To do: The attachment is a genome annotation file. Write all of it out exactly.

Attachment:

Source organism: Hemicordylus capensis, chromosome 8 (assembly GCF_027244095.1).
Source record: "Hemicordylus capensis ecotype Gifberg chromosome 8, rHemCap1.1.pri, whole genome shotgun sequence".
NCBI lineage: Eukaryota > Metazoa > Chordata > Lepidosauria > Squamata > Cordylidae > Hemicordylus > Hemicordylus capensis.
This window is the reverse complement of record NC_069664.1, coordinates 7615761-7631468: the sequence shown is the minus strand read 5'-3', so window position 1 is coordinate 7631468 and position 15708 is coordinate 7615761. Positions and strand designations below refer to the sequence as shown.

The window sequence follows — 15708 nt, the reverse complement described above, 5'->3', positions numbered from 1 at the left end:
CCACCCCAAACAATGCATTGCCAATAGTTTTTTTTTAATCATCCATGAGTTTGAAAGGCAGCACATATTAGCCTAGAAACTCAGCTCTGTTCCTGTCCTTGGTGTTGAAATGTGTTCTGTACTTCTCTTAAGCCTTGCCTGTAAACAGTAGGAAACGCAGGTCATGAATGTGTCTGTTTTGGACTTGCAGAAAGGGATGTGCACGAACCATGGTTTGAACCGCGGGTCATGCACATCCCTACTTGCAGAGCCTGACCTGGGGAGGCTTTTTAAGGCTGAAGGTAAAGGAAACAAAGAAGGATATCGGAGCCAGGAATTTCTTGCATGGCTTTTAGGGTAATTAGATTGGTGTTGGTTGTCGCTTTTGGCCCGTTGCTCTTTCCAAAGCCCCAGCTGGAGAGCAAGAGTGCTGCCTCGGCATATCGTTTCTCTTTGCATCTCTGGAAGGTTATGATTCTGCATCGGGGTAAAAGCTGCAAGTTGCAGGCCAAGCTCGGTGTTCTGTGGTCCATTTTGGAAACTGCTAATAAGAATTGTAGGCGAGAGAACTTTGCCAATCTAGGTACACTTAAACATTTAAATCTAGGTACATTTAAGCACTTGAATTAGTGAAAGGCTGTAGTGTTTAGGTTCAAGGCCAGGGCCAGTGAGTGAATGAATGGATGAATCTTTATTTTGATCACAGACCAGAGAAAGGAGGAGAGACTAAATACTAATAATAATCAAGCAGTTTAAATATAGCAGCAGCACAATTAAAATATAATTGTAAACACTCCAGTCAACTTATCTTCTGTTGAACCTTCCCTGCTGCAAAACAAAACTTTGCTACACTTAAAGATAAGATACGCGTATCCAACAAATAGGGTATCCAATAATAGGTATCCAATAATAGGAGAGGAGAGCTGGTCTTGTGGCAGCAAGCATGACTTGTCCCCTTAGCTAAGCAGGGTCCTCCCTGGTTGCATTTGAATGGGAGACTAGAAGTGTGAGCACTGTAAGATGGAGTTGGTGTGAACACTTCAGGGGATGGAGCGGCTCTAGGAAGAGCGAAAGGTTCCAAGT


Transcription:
Source organism: Hemicordylus capensis, chromosome 8 (assembly GCF_027244095.1).
Source record: "Hemicordylus capensis ecotype Gifberg chromosome 8, rHemCap1.1.pri, whole genome shotgun sequence".
NCBI lineage: Eukaryota > Metazoa > Chordata > Lepidosauria > Squamata > Cordylidae > Hemicordylus > Hemicordylus capensis.
This window is the reverse complement of record NC_069664.1, coordinates 7615761-7631468: the sequence shown is the minus strand read 5'-3', so window position 1 is coordinate 7631468 and position 15708 is coordinate 7615761. Positions and strand designations below refer to the sequence as shown.

The window sequence follows — 15708 nt, the reverse complement described above, 5'->3', positions numbered from 1 at the left end:
CCACCCCAAACAATGCATTGCCAATAGTTTTTTTTTAATCATCCATGAGTTTGAAAGGCAGCACATATTAGCCTAGAAACTCAGCTCTGTTCCTGTCCTTGGTGTTGAAATGTGTTCTGTACTTCTCTTAAGCCTTGCCTGTAAACAGTAGGAAACGCAGGTCATGAATGTGTCTGTTTTGGACTTGCAGAAAGGGATGTGCACGAACCATGGTTTGAACCGCGGGTCATGCACATCCCTACTTGCAGAGCCTGACCTGGGGAGGCTTTTTAAGGCTGAAGGTAAAGGAAACAAAGAAGGATATCGGAGCCAGGAATTTCTTGCATGGCTTTTAGGGTAATTAGATTGGTGTTGGTTGTCGCTTTTGGCCCGTTGCTCTTTCCAAAGCCCCAGCTGGAGAGCAAGAGTGCTGCCTCGGCATATCGTTTCTCTTTGCATCTCTGGAAGGTTATGATTCTGCATCGGGGTAAAAGCTGCAAGTTGCAGGCCAAGCTCGGTGTTCTGTGGTCCATTTTGGAAACTGCTAATAAGAATTGTAGGCGAGAGAACTTTGCCAATCTAGGTACACTTAAACATTTAAATCTAGGTACATTTAAGCACTTGAATTAGTGAAAGGCTGTAGTGTTTAGGTTCAAGGCCAGGGCCAGTGAGTGAATGAATGGATGAATCTTTATTTTGATCACAGACCAGAGAAAGGAGGAGAGACTAAATACTAATAATAATCAAGCAGTTTAAATATAGCAGCAGCACAATTAAAATATAATTGTAAACACTCCAGTCAACTTATCTTCTGTTGAACCTTCCCTGCTGCAAAACAAAACTTTGCTACACTTAAAGATAAGATACGCGTATCCAACAAATAGGGTATCCAATAATAGGTATCCAATAATAGGAGAGGAGAGCTGGTCTTGTGGCAGCAAGCATGACTTGTCCCCTTAGCTAAGCAGGGTCCTCCCTGGTTGCATTTGAATGGGAGACTAGAAGTGTGAGCACTGTAAGATGGAGTTGGTGTGAACACTTCAGGGGATGGAGCGGCTCTAGGAAGAGCGAAAGGTTCCAAGT